In The City Of The Precariat

The subsistence existence is an incoming tide

by Richard McLachlan

On Manhattan’s Upper East Side you can easily to pay $18 for a tuna sandwich – if you can find one. Some streets are effectively food deserts. Uniformed doormen (it’s always men) are in constant attendance at the entrances to block after block of beautifully maintained apartment buildings. It’s hard to escape the clichés – the black people are limo drivers and doormen; desiccated older white women walk their poodles; preppy millennials in Dolce and Gabbana sunglasses gather at the intersections chatting confidently like flocks of well-put-together parrots. Young mothers and their private school offspring compete for pavement space with tourists heading for the Metropolitan Museum. Precariousness here may be existential but it has little to do with income.

Thirty blocks north and you are in Spanish Harlem. There are Hispanic restaurants on every block; mural art portrays cultural heroes (Che, Marcus Garvey, Martin Luther King), or visions of an imaginary world where adults and children hang out together among trees and flowers. A subway clatters loudly across the riveted steel overhead – with an open-air plant shop selling shrubs and tomato plants flourishing underneath. There are lots of people, many of working age, on the streets – and those streets are full of shops of all sorts. Not much Dolce and Gabbana.

You can pay $299 to see The Book of Mormon show on Broadway – or you may never go to Midtown but pay $3 to hear Caribbean soca or Lucinda Williams at the Prospect Park Band Shell during the summer concert season. You can even stand up to watch the Metropolitan Opera if you have $25. The precariat is so large and diverse in New York that there is a commensurate retail industry to serve it. There is clothing, shoes, food, entertainment, cell phone plans, legal services, taxis, $2 shops – all geared to those earning less than $15 an hour. You can buy two big slices of pizza and a can of soda for $2.50 or a new t-shirt for about the same.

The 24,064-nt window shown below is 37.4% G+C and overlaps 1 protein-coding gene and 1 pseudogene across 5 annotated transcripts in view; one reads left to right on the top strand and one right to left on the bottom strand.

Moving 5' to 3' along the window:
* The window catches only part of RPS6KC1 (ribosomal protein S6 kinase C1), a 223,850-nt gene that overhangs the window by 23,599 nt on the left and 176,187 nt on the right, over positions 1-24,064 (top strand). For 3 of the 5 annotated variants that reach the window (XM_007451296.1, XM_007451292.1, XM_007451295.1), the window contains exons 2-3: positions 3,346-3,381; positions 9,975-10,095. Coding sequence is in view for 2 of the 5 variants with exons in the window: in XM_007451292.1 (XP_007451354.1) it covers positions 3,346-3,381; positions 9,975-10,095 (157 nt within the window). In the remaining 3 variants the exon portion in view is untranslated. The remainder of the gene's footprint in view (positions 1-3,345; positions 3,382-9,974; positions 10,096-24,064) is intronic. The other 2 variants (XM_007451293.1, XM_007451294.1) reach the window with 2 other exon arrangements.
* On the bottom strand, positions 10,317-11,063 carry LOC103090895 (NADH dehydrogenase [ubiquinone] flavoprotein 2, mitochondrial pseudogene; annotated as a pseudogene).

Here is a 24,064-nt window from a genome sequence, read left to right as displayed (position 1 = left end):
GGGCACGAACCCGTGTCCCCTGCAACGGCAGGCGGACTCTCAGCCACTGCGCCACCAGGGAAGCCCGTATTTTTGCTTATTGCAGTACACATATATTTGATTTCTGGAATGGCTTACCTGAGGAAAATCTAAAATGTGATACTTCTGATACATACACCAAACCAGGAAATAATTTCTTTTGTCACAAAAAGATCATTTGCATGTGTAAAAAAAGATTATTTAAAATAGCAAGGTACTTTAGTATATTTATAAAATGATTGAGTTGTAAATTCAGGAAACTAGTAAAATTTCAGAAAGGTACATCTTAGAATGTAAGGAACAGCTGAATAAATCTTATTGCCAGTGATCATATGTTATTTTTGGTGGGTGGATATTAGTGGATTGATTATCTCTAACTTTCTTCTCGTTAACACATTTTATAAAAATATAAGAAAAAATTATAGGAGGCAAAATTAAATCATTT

It doesn’t mean life is easy; it is very hard indeed for many people. Survival is possible, but only with public assistance if you are getting the minimum wage. People work several jobs – you can see them nodding off on the subway as they go from one to the next. Others collect plastic, glass and cans, and sell them at banks of machines set up on back streets. In summer whole extended families roast corn and meat over little barbecues on the pavement by the entrance to their apartment buildings – or go to Prospect Park and do the same on a much larger scale.

Of course, active human life on the streets is not what everyone wants to see. When Rudolph Giuliani became Mayor and put his ‘no broken windows’ policy into effect, the police started to enforce loitering and vagrancy laws in Harlem. It soon became illegal to hang out on your stoop chatting with your friends and neighbors.

“With the 1990s marking the dismantling of public gardens, crackdown on graffiti and block parties, zero-tolerance policing and the sweeping away of street vendors, community life was almost entirely formally dismantled.”